Blood Sample Collection and Preservation
Venous blood samples were obtained as part of a health examination. High-fat diet and alcohol consumption were avoided for 3 days prior to blood collection. Blood samples were collected between 9 and 11 a.m. by medical staff at the medical center, where 4 mL of elbow venous blood were drawn on an empty stomach, collected in an ethylenediaminetetraacetic acid anticoagulant tube (namely an anticoagulant containing ions) placed in an icebox at −4°C, transported back to the laboratory, and cryopreserved at −20°C until use.
The IL-1β, IL-2, IL-6, and TNF-α content was assayed using an enzyme-linked immunoassay strictly according to the manufacturer's instructions (Xinze Baoxin Biotech, Urumqi, China) and measured with an automatic microplate analyzer (Model 680; Bio-Rad, Hercules, CA, USA).
Genomic DNA was extracted using the Whole Blood Genome Extraction kit (Tiangen Biotech, Beijing, China). The polymerase chain reaction-restriction fragment length polymorphism technique was used to analyze polymorphisms. The total volume of each reaction mixture was 20 μL, and gDNA was amplified using PCR instruments (My Cycler; Bio-Rad). A total of 10 μL of PCR product were used in each enzyme-digested mixture, with the final volume totaling 30 μL. The fragments were analyzed using electrophoresis on a 2.5% agarose gel and visualized with ultraviolet light. The primers and genotypes for T102C and −1438G/A are listed in Tables 1, 2.
Investigators with similar training informed the subjects of the purpose and content of the research, so that they could fully understand the significance of the research and to ensure their active cooperation. Two research team members were utilized for data entry and data verification. All laboratory instruments were calibrated to ensure standard operation before experimental work. During the experiment, the contaminated and clean areas were strictly separated. All samples and reagents were properly stored to prevent cross-contamination.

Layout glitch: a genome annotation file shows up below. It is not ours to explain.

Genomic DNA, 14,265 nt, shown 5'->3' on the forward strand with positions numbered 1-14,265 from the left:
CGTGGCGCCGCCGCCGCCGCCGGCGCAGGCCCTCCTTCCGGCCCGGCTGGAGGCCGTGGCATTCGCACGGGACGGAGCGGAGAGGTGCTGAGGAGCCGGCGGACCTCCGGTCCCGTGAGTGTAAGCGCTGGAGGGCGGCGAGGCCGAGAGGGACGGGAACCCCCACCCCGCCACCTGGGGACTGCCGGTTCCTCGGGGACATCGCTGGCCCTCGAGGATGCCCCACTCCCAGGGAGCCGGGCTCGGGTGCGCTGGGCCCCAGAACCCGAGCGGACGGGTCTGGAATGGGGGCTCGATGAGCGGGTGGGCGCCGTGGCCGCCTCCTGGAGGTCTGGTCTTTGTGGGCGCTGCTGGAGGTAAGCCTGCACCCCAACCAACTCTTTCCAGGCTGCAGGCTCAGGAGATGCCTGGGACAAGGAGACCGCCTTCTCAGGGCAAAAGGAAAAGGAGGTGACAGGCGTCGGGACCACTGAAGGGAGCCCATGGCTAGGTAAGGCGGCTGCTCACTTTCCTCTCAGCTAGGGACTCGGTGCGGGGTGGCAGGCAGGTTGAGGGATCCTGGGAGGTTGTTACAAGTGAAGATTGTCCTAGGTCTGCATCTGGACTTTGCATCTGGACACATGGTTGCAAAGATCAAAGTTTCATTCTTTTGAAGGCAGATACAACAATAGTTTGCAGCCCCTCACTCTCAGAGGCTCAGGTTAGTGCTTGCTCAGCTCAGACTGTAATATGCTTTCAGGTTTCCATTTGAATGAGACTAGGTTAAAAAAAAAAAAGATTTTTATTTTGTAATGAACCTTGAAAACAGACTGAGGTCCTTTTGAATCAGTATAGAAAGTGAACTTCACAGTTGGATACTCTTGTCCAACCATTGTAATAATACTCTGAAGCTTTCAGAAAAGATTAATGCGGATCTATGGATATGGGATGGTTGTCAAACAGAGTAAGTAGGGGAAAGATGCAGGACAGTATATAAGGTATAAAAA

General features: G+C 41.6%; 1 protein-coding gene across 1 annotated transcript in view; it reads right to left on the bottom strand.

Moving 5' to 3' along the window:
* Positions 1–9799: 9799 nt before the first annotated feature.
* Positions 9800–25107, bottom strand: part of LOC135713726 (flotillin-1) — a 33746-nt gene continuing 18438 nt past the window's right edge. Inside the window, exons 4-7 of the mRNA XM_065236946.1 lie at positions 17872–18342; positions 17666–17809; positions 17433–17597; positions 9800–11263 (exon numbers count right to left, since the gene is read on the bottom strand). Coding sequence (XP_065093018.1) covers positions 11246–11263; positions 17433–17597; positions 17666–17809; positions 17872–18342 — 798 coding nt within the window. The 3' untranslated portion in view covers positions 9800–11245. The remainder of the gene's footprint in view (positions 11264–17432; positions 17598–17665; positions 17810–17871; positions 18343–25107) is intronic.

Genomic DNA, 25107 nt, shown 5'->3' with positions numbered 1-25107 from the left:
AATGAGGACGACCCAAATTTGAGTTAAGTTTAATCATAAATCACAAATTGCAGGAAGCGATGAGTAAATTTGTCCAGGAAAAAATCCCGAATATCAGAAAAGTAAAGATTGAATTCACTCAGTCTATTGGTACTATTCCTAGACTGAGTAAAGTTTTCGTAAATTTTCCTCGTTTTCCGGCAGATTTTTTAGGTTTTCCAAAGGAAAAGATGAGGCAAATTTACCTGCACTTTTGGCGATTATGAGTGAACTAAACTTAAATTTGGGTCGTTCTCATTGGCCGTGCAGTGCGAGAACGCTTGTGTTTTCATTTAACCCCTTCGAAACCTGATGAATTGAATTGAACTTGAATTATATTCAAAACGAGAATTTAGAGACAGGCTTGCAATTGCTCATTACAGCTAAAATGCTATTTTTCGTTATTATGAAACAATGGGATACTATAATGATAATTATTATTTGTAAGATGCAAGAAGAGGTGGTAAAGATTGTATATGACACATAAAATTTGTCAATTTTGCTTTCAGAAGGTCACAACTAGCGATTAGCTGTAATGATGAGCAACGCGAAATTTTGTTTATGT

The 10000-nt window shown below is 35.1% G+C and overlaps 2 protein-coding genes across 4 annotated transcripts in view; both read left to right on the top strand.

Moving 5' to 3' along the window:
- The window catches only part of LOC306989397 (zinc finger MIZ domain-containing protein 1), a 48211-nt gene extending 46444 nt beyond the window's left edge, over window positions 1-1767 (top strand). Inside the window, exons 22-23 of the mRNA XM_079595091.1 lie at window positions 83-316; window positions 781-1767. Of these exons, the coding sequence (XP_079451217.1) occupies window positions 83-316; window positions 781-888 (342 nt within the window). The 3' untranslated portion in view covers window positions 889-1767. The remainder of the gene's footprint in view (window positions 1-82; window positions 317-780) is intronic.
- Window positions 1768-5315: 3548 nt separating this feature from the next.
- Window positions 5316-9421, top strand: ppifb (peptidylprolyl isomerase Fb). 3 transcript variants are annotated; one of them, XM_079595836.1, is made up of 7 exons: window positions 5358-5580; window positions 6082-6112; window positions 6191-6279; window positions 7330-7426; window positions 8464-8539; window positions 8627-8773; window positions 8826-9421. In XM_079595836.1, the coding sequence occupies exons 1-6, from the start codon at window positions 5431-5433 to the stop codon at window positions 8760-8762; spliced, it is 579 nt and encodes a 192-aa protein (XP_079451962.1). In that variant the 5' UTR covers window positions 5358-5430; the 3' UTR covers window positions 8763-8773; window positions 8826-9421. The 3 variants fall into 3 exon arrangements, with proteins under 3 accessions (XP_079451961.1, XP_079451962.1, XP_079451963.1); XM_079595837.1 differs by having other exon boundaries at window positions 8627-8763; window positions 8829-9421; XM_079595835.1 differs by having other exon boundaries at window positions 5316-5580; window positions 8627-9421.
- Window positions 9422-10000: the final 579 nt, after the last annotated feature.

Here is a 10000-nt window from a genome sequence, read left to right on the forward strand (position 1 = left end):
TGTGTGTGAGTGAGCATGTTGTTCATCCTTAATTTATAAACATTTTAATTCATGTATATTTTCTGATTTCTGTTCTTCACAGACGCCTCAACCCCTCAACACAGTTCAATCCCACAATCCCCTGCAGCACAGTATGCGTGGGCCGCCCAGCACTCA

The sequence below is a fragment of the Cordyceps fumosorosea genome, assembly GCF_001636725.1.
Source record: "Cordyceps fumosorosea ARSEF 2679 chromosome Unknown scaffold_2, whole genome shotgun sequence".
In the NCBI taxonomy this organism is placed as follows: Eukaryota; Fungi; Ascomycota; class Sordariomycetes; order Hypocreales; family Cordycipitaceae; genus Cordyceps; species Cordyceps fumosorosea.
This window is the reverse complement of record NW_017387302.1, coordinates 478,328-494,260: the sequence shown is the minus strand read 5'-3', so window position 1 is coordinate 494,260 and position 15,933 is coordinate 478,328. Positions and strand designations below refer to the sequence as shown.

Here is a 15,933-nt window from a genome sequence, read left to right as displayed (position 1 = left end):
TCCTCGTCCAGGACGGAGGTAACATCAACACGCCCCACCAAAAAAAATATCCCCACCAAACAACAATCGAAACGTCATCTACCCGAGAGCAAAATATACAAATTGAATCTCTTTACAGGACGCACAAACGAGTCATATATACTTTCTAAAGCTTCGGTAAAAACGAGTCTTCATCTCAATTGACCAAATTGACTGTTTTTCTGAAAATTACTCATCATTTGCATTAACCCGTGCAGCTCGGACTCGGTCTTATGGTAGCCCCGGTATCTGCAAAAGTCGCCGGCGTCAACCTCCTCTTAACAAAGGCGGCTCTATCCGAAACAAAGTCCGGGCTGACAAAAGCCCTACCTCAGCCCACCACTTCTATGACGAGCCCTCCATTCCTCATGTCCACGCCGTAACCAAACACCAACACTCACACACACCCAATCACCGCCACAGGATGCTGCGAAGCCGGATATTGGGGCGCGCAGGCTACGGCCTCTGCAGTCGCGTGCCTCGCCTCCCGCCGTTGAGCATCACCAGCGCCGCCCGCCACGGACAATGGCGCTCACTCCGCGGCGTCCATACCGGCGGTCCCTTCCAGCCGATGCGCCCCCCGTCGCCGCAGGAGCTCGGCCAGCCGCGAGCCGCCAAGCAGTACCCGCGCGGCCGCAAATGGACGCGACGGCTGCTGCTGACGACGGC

Epidata 3.0 (The Epidata Association, Odense, Denmark) was used to establish a database for data entry. SAS 9.4 statistical software (SAS Institute Inc., Cary, NC, USA) was used for data analysis. Comparison of sleep quality problem detection rate, Hardy-Weinberg genetic balance of 5-HTR2A gene, and genotypes among different sleep quality groups was performed using a chi-square test. Cytokine levels (IL-1β, IL-2, IL-6, and TNF-α) were not consistent with a normal distribution and were represented using M(Q25, Q75). Cytokine level comparisons among different sleep quality groups and 5-HTR2A genotypes were performed using non-parametric tests. Multiple regression analysis was used to investigate the effect between cytokines and 5-HTR2A polymorphisms on sleep quality. The PSM method was used for data matching, where the matching error was 0.03. The significance level was set at 0.05 (bilateral).
Demographics and Sleep Quality Distribution
Among 1,329 subjects, 870 had sleep quality problems (65.46% detection rate; Table 3). Associations between poor sleep quality and education level, length of service, and monthly income were statistically significant (p < 0.05). No significant relationship was identified between poor sleep quality and other variables (p > 0.05). Subjects with a bachelor's degree or greater (66.78%) were more likely to have sleep problems than those with a technical secondary school education and lower (55.03%). Subjects whose length of service was 15–30 years (71.37%) were more susceptible to having poor-quality sleep than those with service length of <15 years (63.42%) and >30 years (61.02%). Compared to individuals with a monthly income of ≤3,000 yuan (62.78%), those earning >3,000 yuan (70.21%) had a higher probability of experiencing poor sleep.